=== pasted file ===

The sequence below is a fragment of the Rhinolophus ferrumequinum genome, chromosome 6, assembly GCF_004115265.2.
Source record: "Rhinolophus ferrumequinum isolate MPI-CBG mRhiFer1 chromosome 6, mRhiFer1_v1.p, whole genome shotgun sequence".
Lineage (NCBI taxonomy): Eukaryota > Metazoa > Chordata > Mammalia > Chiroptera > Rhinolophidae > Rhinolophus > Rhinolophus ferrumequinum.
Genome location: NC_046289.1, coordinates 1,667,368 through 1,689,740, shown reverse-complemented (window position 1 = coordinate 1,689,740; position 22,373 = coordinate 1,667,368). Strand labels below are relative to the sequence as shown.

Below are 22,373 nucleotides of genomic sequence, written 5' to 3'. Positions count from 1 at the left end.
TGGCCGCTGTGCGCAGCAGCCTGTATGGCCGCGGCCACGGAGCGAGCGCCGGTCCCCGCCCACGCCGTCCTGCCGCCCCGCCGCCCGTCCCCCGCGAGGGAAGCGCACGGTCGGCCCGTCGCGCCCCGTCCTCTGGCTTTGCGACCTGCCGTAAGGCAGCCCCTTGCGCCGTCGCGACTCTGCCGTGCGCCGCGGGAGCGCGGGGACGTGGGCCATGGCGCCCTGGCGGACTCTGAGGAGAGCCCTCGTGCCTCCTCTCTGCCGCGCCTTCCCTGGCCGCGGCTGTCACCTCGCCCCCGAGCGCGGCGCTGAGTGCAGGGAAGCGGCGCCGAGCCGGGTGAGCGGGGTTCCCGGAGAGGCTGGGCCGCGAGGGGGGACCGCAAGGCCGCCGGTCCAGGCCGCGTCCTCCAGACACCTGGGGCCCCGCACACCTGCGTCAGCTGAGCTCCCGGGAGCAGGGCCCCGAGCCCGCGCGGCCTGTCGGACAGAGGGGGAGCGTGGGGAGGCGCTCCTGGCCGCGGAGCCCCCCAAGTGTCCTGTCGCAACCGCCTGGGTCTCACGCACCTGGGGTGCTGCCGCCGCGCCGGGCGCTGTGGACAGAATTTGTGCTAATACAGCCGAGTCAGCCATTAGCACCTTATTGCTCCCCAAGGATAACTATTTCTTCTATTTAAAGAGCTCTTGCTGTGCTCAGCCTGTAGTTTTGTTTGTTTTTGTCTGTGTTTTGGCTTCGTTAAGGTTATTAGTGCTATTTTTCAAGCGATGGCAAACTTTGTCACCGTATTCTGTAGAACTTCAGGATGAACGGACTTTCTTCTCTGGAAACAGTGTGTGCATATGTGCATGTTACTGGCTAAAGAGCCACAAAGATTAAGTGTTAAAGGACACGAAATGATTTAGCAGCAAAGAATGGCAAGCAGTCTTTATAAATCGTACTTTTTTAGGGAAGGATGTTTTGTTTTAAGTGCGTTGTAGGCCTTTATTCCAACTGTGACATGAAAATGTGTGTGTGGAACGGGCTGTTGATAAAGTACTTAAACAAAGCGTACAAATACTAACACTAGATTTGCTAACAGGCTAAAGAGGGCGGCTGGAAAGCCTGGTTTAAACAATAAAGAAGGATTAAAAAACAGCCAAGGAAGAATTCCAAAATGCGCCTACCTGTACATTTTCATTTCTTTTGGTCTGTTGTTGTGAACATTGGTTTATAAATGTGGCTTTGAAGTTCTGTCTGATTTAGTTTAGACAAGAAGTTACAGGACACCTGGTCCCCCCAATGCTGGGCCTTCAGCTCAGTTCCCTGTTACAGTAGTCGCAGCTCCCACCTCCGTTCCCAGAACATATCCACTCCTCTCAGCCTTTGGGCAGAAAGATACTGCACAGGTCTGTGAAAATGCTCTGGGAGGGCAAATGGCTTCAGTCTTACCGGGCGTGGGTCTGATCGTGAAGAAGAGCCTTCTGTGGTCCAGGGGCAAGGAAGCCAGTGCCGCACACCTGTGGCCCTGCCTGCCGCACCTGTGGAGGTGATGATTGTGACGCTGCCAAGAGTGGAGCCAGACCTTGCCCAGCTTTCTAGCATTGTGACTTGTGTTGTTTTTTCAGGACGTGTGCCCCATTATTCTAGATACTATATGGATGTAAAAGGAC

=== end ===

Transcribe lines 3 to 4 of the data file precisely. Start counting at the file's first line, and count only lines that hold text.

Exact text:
Lineage (NCBI taxonomy): Eukaryota > Metazoa > Chordata > Mammalia > Chiroptera > Rhinolophidae > Rhinolophus > Rhinolophus ferrumequinum.
Genome location: NC_046289.1, coordinates 1,667,368 through 1,689,740, shown reverse-complemented (window position 1 = coordinate 1,689,740; position 22,373 = coordinate 1,667,368). Strand labels below are relative to the sequence as shown.